© 2006 Ray Wong
When we combine Martin Scorcese with a hard-boiled gangster story, we come to expect certain quality. Based on Hong Kong action film Internal Affairs (Wu Jian Dao), The Departed has all of Scorcese's signatures and intensity. Still, I am not sure if it belongs up there with his other masterpieces.
Billy Costigan (DiCaprio) and Colin Sullivan (Damon) are two Irish boys who grow up on opposite sides of the law. Sullivan is loyal to organized crime boss Costello (Nicholson). Joining the Boston State Police and climbing up the ladder, Sullivan becomes a mole, the eyes and ears for Costello. Meanwhile, detectives Queenan (Sheen) and Dignam (Wahlberg) recruit Costigan to become an undercover operative for them, infiltrating Costello's nest and feeding the "Staties" invaluable information.
Thus begins a cat-and-mouse game through the glossy lifestyle and dirty underbelly of Boston's organized crime. Sullivan is able to keep Costello stay one step ahead of the police, while Costigan succeeds in gaining Costello's trust. The tension, though, is keeping both men sleepless at night. Complicating matters is that Costigan is a patient of psychiatrist Madolyn (Farmiga), who happens to be Sullivan's girlfriend. Soon the two men realize their positions are being jeopardized by a "rat" in each other's camp, and they're determined to smoke each other out without revealing their true identities.
DiCaprio (Aviator) is Scorcese's new Robert De Niro. Intensity, personal torment, and anxiety are evident through his portrayal of Billy Costigan. We come to care about whether he's in too deep and how he's going to sail through everything. Damon (Syriana) is also impressive as the "rat." His smarmy ways make us want to smack him upside the head. DiCaprio and Damon have created a nice contrast with each other, even though they don't share much screen time together.
Nicholson (Something's Gotta Give) seems to always play the same role. But! He's so good at that. Ruthless and scummy, his Costello still wins us over with his zest and, well, ruthlessness. He sure is a colorful SOB. Sheen (Bobby) also manages to win our trust and affection as Queenan. Wahlberg (Invincible) plays the potty-mouthed, abrasive special agent with gusto, but his role is way two-dimensional to leave any lasting impression. Farmiga (Breaking and Entering) stands out as the woman caught between two men and their lies, kept in the dark until the end. Baldwin (Running with Scissors) has a fun role as Sullivan's clueless boss.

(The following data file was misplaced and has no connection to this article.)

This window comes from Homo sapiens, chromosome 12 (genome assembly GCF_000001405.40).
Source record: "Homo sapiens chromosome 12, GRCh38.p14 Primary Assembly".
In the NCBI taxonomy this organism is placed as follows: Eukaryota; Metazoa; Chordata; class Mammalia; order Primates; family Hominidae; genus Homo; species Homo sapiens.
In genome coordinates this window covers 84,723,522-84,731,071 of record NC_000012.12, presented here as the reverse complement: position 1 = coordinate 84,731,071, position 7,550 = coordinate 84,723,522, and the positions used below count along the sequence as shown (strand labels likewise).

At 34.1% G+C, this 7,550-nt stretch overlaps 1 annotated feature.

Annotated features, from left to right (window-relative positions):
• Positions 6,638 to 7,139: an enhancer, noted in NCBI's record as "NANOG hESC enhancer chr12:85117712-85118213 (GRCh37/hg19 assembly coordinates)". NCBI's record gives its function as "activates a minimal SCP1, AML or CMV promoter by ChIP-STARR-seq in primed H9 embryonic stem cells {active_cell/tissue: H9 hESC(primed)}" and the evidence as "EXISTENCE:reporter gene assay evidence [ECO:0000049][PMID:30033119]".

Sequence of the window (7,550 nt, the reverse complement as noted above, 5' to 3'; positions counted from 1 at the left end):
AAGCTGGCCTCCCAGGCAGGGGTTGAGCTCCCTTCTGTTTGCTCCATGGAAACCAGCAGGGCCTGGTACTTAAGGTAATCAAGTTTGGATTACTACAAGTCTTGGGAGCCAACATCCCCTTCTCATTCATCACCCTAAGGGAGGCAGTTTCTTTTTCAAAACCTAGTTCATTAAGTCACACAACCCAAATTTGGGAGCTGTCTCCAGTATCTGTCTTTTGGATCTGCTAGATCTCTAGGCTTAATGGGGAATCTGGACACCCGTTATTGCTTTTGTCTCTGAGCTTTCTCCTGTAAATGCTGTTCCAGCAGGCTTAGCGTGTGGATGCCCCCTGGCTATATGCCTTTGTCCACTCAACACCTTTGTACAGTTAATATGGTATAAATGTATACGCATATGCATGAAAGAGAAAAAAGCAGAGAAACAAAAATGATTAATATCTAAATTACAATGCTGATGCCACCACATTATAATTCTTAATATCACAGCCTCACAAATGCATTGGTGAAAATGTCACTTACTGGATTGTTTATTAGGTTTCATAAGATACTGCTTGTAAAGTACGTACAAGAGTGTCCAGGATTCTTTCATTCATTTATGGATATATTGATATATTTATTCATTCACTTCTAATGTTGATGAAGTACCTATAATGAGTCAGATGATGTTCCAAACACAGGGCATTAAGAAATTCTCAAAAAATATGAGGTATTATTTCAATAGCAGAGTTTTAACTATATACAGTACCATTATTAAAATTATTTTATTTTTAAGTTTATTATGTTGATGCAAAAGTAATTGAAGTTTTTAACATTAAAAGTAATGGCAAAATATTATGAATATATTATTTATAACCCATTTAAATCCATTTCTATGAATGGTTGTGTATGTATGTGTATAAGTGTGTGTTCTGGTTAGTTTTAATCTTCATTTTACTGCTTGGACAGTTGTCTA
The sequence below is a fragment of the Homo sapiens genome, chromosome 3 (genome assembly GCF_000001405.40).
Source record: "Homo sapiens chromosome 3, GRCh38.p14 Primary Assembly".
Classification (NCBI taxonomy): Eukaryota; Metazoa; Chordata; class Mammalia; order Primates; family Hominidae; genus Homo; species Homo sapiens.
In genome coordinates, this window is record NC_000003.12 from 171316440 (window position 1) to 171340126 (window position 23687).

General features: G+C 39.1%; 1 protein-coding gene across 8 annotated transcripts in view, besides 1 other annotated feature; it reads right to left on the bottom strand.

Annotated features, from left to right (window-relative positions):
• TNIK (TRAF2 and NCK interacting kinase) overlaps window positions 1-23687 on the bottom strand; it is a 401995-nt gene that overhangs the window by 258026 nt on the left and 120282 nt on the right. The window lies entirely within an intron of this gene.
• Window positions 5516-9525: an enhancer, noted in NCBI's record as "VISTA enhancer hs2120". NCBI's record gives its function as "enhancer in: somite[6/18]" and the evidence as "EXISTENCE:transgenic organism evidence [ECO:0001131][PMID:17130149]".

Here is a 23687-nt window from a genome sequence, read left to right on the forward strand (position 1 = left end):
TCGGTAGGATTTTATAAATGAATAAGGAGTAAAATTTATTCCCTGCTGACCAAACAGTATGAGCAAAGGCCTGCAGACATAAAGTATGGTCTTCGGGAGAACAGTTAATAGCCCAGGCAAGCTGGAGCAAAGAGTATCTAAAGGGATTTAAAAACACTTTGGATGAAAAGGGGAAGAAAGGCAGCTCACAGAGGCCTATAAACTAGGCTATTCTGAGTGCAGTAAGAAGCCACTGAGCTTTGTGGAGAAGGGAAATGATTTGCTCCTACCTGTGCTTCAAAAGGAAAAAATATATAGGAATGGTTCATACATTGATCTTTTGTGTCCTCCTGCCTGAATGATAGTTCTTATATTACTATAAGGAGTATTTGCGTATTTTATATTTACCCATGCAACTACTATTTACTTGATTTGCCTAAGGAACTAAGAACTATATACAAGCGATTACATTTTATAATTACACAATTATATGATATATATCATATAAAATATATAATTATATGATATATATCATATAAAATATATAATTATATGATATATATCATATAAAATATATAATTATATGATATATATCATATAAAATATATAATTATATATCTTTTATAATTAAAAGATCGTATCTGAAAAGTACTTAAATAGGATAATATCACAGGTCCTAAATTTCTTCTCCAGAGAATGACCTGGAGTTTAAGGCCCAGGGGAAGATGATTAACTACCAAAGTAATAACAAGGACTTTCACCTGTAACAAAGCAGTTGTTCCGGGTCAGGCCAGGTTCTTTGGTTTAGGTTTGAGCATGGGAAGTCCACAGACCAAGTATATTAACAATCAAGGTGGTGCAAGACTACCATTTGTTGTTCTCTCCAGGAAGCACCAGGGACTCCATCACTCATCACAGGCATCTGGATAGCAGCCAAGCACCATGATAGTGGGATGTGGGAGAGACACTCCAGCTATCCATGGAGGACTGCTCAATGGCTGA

The script by Monahan (Kingdom of Heaven) is tight and suspenseful. He makes great use of intersecting plots and timelines to weave an engaging, knuckle-cracking story. Adapted from Hong Kong's Internal Affairs, the script focuses more on the men's psyches and relationships and less on the action. There are still gore and extreme violence and language that would make a sailor blush, but the psychological aspect of the film is what makes it really tick.
Director Scorsese (Aviator) is a true master. His pacing is impeccable. All his cinematic skills and tricks work flawlessly together, transparent yet making the film a sensorial feast. The editing also plays a key role in the fruition of this suspenseful tale. The crosscutting and intersecting of plot and timelines are inventive but clear. The audiences are led through a maze of deceits, betrayals and loyalty without losing a step.
Unfortunately, the first two-thirds of the film is so tightly woven and gripping that it makes the ending look half-boiled. To me, the ending fizzles out so badly that I wonder if the same man wrote it. Even with its plot holes and inconsistency, most of the film is highly plausible and holds our interest and empathy for the characters. At the end, though, that feeling of trust has vanished. I am not going to give away the plot, but what transpires at the end turns into tricky twists that feel out of place. Worse, somehow the ending betrays our connection to the characters, leaving us with a bad taste in the mouth as the last reel starts to roll.
We've gone through a wild ride with these characters and grown attached to them. The ending is clever, and you feel like the screenwriters want to look clever. Sadly, it makes the ending highly unsatisfactory for this reviewer. I don't need a happy ending -- in fact, I demand an unhappy ending for the genre -- but I want to feel rewarded at the end of this experience about betrayals. Instead, I end up departing the theater feeling defeated and betrayed myself.
Stars: Leonardo DiCaprio, Matt Damon, Jack Nicholson, Mark Wahlberg, Vera Farmiga, Martin Sheen, Ray Winstone, Alece Baldwin
Director: Martin Scorcese
Writers: William Monahan (based on screenplay "Wu Jian Dao" by Alan Mak and Felix Chong)
Distributor: Warner Bross.
MPAA Rating: R for strong, brutal violence, pervasive language, strong sexual content and drug use
Running Time: 149 minutes
Script – 7
Performance – 7
Direction – 9
Cinematography – 8
Editing – 7
Production – 8
Total – 7.3 out of 10